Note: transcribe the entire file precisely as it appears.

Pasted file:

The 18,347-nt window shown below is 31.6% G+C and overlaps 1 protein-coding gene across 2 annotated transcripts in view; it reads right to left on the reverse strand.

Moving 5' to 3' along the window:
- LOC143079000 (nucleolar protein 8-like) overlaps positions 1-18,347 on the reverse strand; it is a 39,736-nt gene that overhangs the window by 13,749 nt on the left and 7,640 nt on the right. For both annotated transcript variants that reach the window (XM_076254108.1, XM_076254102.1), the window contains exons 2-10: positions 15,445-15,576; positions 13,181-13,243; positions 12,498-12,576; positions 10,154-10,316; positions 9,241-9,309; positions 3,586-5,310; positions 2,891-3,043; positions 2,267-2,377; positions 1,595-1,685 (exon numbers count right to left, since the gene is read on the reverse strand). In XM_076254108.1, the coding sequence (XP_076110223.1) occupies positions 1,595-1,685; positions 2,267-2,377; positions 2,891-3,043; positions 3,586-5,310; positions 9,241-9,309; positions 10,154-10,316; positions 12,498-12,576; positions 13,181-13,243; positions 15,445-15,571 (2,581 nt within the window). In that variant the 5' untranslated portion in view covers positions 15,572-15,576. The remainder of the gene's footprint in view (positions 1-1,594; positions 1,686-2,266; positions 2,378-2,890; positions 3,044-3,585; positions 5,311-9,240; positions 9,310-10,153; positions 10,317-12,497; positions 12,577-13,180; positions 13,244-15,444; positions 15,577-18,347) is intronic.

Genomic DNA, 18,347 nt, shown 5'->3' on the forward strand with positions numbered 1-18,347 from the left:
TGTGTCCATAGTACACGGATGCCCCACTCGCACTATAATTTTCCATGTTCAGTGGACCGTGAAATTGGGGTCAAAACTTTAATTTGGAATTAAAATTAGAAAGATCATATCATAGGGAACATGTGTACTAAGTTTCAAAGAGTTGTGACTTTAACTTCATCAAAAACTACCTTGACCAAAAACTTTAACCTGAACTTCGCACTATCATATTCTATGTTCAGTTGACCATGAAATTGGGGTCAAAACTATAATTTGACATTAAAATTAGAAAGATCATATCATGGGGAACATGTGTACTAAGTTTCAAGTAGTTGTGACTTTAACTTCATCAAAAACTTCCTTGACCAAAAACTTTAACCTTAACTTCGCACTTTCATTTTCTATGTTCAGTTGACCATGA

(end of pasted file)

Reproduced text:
The 18,347-nt window shown below is 31.6% G+C and overlaps 1 protein-coding gene across 2 annotated transcripts in view; it reads right to left on the reverse strand.

Moving 5' to 3' along the window:
- LOC143079000 (nucleolar protein 8-like) overlaps positions 1-18,347 on the reverse strand; it is a 39,736-nt gene that overhangs the window by 13,749 nt on the left and 7,640 nt on the right. For both annotated transcript variants that reach the window (XM_076254108.1, XM_076254102.1), the window contains exons 2-10: positions 15,445-15,576; positions 13,181-13,243; positions 12,498-12,576; positions 10,154-10,316; positions 9,241-9,309; positions 3,586-5,310; positions 2,891-3,043; positions 2,267-2,377; positions 1,595-1,685 (exon numbers count right to left, since the gene is read on the reverse strand). In XM_076254108.1, the coding sequence (XP_076110223.1) occupies positions 1,595-1,685; positions 2,267-2,377; positions 2,891-3,043; positions 3,586-5,310; positions 9,241-9,309; positions 10,154-10,316; positions 12,498-12,576; positions 13,181-13,243; positions 15,445-15,571 (2,581 nt within the window). In that variant the 5' untranslated portion in view covers positions 15,572-15,576. The remainder of the gene's footprint in view (positions 1-1,594; positions 1,686-2,266; positions 2,378-2,890; positions 3,044-3,585; positions 5,311-9,240; positions 9,310-10,153; positions 10,317-12,497; positions 12,577-13,180; positions 13,244-15,444; positions 15,577-18,347) is intronic.

Genomic DNA, 18,347 nt, shown 5'->3' on the forward strand with positions numbered 1-18,347 from the left:
TGTGTCCATAGTACACGGATGCCCCACTCGCACTATAATTTTCCATGTTCAGTGGACCGTGAAATTGGGGTCAAAACTTTAATTTGGAATTAAAATTAGAAAGATCATATCATAGGGAACATGTGTACTAAGTTTCAAAGAGTTGTGACTTTAACTTCATCAAAAACTACCTTGACCAAAAACTTTAACCTGAACTTCGCACTATCATATTCTATGTTCAGTTGACCATGAAATTGGGGTCAAAACTATAATTTGACATTAAAATTAGAAAGATCATATCATGGGGAACATGTGTACTAAGTTTCAAGTAGTTGTGACTTTAACTTCATCAAAAACTTCCTTGACCAAAAACTTTAACCTTAACTTCGCACTTTCATTTTCTATGTTCAGTTGACCATGA